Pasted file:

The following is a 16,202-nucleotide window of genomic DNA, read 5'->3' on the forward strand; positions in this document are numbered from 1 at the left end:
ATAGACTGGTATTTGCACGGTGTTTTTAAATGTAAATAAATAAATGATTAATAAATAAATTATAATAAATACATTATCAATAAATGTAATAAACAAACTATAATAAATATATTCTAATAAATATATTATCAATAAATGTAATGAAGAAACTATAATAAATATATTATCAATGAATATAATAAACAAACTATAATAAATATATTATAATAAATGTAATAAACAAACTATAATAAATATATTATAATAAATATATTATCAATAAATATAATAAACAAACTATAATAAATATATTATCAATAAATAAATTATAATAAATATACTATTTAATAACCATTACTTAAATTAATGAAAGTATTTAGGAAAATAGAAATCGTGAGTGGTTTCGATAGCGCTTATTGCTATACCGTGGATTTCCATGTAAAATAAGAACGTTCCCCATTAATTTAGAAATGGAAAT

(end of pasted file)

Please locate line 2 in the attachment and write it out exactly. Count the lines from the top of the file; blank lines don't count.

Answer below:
ATAGACTGGTATTTGCACGGTGTTTTTAAATGTAAATAAATAAATGATTAATAAATAAATTATAATAAATACATTATCAATAAATGTAATAAACAAACTATAATAAATATATTCTAATAAATATATTATCAATAAATGTAATGAAGAAACTATAATAAATATATTATCAATGAATATAATAAACAAACTATAATAAATATATTATAATAAATGTAATAAACAAACTATAATAAATATATTATAATAAATATATTATCAATAAATATAATAAACAAACTATAATAAATATATTATCAATAAATAAATTATAATAAATATACTATTTAATAACCATTACTTAAATTAATGAAAGTATTTAGGAAAATAGAAATCGTGAGTGGTTTCGATAGCGCTTATTGCTATACCGTGGATTTCCATGTAAAATAAGAACGTTCCCCATTAATTTAGAAATGGAAAT